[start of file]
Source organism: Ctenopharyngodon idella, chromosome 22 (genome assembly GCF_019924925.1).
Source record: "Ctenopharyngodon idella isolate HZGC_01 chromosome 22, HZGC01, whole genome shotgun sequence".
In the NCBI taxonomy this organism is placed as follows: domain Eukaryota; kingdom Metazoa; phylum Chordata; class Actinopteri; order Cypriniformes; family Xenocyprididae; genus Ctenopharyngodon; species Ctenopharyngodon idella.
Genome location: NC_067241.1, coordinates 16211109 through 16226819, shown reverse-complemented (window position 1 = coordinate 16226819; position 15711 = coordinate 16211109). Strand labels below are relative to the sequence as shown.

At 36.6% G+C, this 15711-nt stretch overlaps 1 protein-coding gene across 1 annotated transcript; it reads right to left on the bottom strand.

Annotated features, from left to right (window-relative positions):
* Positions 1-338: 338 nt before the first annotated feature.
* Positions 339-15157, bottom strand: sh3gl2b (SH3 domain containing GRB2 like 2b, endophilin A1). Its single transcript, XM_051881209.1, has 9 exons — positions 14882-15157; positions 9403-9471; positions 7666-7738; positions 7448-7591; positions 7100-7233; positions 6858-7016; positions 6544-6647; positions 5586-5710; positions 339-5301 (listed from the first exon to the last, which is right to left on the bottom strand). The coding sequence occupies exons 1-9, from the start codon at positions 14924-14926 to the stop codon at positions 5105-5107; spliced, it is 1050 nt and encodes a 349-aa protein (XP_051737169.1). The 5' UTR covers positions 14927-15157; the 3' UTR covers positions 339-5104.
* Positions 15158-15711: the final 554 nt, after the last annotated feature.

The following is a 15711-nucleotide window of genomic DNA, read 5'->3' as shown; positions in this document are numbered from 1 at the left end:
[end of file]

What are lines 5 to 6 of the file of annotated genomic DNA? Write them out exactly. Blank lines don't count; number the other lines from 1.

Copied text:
At 36.6% G+C, this 15711-nt stretch overlaps 1 protein-coding gene across 1 annotated transcript; it reads right to left on the bottom strand.

Annotated features, from left to right (window-relative positions):